Kenya is arguably Africa’s most famous safari destination. Full of an incredible density of wildlife which is perfect for photography as well as a vast range of activities that makes it an incredible family holiday destination, Kenya really has got it all.
A)Borana/Lewa Convervancy, Laikipia:
Steeped in history and style, Borana Conservancy in Lewa is a perfect family destination. With the best game viewing in Kenya outside of the Mara eco-system, the region of Laikipia can offer a multitude of different activities that will keep the whole family entertained.
Recently merged, the Lewa-Borana conservancy prides itself on its exceptional rhino conservation that has seen numbers grow and the populations of both white and black rhino thrive.
Borana Lodge has six cottages in total with two dedicated to families. All the cottages overlook the valleys below and have a warm cosy home-from-home feel to them. Whilst game drives and walks are there for the safari purists, horse riding, mountain biking, farm tours, cultural activities and contributing to conservation with rhino tracking and observing. The anti-poaching units are all available activities that make a stay here as diverse as one wishes.
B)Maasai Mara National Reserve:
The Maasai Mara is the birthplace of East African safari. With an abundance of wildlife that is unrivalled across the continent, it is no wonder that in normal years. People flock here to witness one of the natural world’s greatest ever spectacle. From July around twenty-five percent of the 1.3 million wildebeest that embark on their annual migration arrive on the plains of the Mara. Having escaped the plethora of predators that also call the plains their home. The wildebeest begin their assault on the Mara River. Risking their lives to the current and the enormous crocodiles, the wildebeest cross time and time again, following the rain.
Although the wildebeest arriving in the Mara draws in the most visitors, other times of the year are still incredible for wildlife viewing. From Africa’s big five to the little and ugly five, a trip to the Maasai Mara is always worthwhile.
There are plenty of choices in the Mara for accommodation, ranging from large hotel-esque accommodation to smaller and large tented camps. One of note that combines exceptional value for money as well as brilliant hospitality and service is Governors Camp.
C)Amboseli National Park:
With Kilimanjaro as its backdrop, there is arguably no better canvas for a photographer than Amboseli National Park. Home to some of the world’s largest tusked elephants. Those wishing to see ‘the biggest and best’ of the elephant kingdom look no further.
The best time to visit this stunning National Park is in the dry season. As the water sources steadily dry throughout the region, elephants from near and far come to Amboseli. Although this is certainly not your typical safari destination to tick off the ‘big five’. The photographic opportunities are not to be missed.
Elewana’s Camp Tortilis is the most luxurious and special of the camps in the area, yet 100% solar powered. It is located in a private concession bordering on the National Park. Safari activities can be undertaken in the National Park or in the conservancy all within sight of the towering Kilimanjaro. The camp is a firm favourite with photographers as the guides at Tortilis are some of the best in the area. They will do their utmost to ensure you a magical experience.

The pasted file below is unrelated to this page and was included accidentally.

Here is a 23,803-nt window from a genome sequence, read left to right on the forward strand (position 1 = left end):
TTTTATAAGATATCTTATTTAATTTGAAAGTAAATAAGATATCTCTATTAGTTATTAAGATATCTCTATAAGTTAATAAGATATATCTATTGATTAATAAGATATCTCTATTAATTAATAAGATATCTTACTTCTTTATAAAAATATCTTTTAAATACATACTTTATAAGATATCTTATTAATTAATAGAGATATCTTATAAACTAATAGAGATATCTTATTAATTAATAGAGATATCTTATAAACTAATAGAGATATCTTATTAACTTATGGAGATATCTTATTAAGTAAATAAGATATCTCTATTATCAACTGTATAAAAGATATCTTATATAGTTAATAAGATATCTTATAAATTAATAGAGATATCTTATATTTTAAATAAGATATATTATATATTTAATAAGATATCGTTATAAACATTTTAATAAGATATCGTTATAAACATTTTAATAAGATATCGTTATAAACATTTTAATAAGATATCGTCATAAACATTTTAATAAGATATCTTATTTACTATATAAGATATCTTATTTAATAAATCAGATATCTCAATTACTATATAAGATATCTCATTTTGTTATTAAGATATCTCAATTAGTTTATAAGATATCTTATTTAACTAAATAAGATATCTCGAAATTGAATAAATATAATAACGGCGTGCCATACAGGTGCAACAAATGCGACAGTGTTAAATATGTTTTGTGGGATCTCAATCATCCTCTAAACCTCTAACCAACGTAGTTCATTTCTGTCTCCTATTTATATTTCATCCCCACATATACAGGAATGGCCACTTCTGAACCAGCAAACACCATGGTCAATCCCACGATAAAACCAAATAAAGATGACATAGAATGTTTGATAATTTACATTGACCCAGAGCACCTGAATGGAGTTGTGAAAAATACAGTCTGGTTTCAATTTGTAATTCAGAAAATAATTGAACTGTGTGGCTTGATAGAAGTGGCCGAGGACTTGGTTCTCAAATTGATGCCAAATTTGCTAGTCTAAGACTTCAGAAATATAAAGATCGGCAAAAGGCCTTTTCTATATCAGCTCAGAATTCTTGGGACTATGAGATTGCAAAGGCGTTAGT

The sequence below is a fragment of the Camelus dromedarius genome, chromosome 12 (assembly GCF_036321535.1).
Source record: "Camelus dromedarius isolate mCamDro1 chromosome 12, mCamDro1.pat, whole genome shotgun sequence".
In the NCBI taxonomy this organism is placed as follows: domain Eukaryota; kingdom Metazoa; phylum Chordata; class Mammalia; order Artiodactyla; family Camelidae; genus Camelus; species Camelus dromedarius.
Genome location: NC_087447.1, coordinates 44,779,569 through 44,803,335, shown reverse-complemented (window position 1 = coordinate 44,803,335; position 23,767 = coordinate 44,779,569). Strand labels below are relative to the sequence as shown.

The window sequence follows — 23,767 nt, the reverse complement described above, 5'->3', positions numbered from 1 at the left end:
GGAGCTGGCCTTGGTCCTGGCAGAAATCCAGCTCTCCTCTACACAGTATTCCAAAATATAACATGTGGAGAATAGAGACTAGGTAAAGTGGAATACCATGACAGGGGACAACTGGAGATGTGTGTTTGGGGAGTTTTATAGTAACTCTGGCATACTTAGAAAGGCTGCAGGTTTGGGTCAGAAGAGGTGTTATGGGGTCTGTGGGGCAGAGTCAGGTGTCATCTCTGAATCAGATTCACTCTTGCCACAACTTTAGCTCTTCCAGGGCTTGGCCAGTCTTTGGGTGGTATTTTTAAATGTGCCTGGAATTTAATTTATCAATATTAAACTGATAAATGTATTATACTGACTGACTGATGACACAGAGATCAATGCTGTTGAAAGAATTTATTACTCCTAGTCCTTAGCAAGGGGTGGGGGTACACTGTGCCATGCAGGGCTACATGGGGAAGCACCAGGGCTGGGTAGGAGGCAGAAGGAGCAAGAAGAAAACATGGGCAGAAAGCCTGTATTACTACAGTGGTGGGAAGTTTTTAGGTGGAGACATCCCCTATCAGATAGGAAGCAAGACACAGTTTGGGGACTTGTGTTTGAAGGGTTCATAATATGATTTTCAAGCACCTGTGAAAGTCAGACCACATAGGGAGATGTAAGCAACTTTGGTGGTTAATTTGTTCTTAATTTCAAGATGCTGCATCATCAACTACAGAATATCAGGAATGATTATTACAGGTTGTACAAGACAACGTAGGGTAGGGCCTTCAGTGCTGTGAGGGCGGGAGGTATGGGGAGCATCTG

D)Maasia Mara conservancies:
Whilst the National Reserve can get busy with other camp’s guests and day-visitors, the conservancies that form the Greater Mara are perfect for those wishing for a more private safari experience. Still belonging to the Mara’s eco-system, the conservancies are owned by the local Maasai people who then rent their land to a handful of lodges. With a specific area-per guest limit, you can be guaranteed of a far more private experience than you would get in the National Reserve.
Although the abundance of wildlife is not on the same incredible scale as the Mara. The conservancies of Mara North, Olare Motogori and Naboisho are home to a wealth of wildlife that would rival any other safari destination. By staying in the conservancies, guests directly contribute towards the local community’s sustainability and livelihoods.
Kicheche Valley is a beautiful, tented property in the Naboisho conservancy where walking and night drives are also permitted. Without the restrictions of the National Reserves, these areas of land enable guests to immerse themselves in an all-round safari experience. Combining a few nights in the National Reserve followed by some time in one of the conservancies is the best way to make the most of a Maasai Mara safari.
Although the Mara steals the headlines from the other Kenyan safari destinations. They should not be overlooked as they each offer something unique. This is typified by Ol Pejeta that sits in the shadows of Mount Kenya. Ol Pejeta prides itself on its rhino conservation. And it is home to an incredible population of both black and white rhino. The bush is far thicker here than the open plains of the Mara. However they have two very special residents: the two last northern white rhinos.
Photo opportunities are exceptional, and it is a truly humbling experience being with the last two of their kind.
Asilia’s Ol Pejeta Bushcamp is the pick of the camps in Ol Pejeta. The canvas feel to the camp reinforces the traditional safari style whilst the hospitality and service is of the highest standard. The seven tents are spacious, luxurious and also eco-friendly. Visiting Ol Pejeta is all about conservation. So whether you join the rangers tracking lions, visit the anti-poaching canine unit or simply visit the endangered species area.